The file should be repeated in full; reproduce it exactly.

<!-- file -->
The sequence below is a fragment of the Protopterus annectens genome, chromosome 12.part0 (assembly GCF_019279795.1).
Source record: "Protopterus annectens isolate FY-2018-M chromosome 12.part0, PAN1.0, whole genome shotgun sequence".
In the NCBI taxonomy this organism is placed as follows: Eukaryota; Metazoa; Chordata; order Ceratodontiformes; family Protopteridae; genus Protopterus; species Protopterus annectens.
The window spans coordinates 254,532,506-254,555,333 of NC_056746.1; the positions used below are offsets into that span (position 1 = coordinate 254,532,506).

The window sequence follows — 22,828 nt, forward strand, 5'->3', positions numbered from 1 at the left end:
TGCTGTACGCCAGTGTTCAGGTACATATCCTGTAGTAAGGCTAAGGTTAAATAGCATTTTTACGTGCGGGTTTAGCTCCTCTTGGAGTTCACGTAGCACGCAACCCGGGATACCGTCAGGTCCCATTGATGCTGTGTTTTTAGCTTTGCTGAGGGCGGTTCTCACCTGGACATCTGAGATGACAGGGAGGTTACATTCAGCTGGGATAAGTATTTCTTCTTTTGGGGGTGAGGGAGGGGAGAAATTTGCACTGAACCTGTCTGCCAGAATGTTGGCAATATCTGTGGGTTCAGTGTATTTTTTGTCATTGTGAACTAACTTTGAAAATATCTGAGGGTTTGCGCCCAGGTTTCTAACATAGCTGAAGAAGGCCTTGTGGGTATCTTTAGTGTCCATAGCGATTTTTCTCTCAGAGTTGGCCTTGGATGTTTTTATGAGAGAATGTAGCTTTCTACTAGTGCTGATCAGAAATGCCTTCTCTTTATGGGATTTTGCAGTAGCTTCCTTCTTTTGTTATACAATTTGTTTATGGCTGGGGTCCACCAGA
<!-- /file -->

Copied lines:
The sequence below is a fragment of the Protopterus annectens genome, chromosome 12.part0 (assembly GCF_019279795.1).
Source record: "Protopterus annectens isolate FY-2018-M chromosome 12.part0, PAN1.0, whole genome shotgun sequence".
In the NCBI taxonomy this organism is placed as follows: Eukaryota; Metazoa; Chordata; order Ceratodontiformes; family Protopteridae; genus Protopterus; species Protopterus annectens.
The window spans coordinates 254,532,506-254,555,333 of NC_056746.1; the positions used below are offsets into that span (position 1 = coordinate 254,532,506).

The window sequence follows — 22,828 nt, forward strand, 5'->3', positions numbered from 1 at the left end:
TGCTGTACGCCAGTGTTCAGGTACATATCCTGTAGTAAGGCTAAGGTTAAATAGCATTTTTACGTGCGGGTTTAGCTCCTCTTGGAGTTCACGTAGCACGCAACCCGGGATACCGTCAGGTCCCATTGATGCTGTGTTTTTAGCTTTGCTGAGGGCGGTTCTCACCTGGACATCTGAGATGACAGGGAGGTTACATTCAGCTGGGATAAGTATTTCTTCTTTTGGGGGTGAGGGAGGGGAGAAATTTGCACTGAACCTGTCTGCCAGAATGTTGGCAATATCTGTGGGTTCAGTGTATTTTTTGTCATTGTGAACTAACTTTGAAAATATCTGAGGGTTTGCGCCCAGGTTTCTAACATAGCTGAAGAAGGCCTTGTGGGTATCTTTAGTGTCCATAGCGATTTTTCTCTCAGAGTTGGCCTTGGATGTTTTTATGAGAGAATGTAGCTTTCTACTAGTGCTGATCAGAAATGCCTTCTCTTTATGGGATTTTGCAGTAGCTTCCTTCTTTTGTTATACAATTTGTTTATGGCTGGGGTCCACCAGA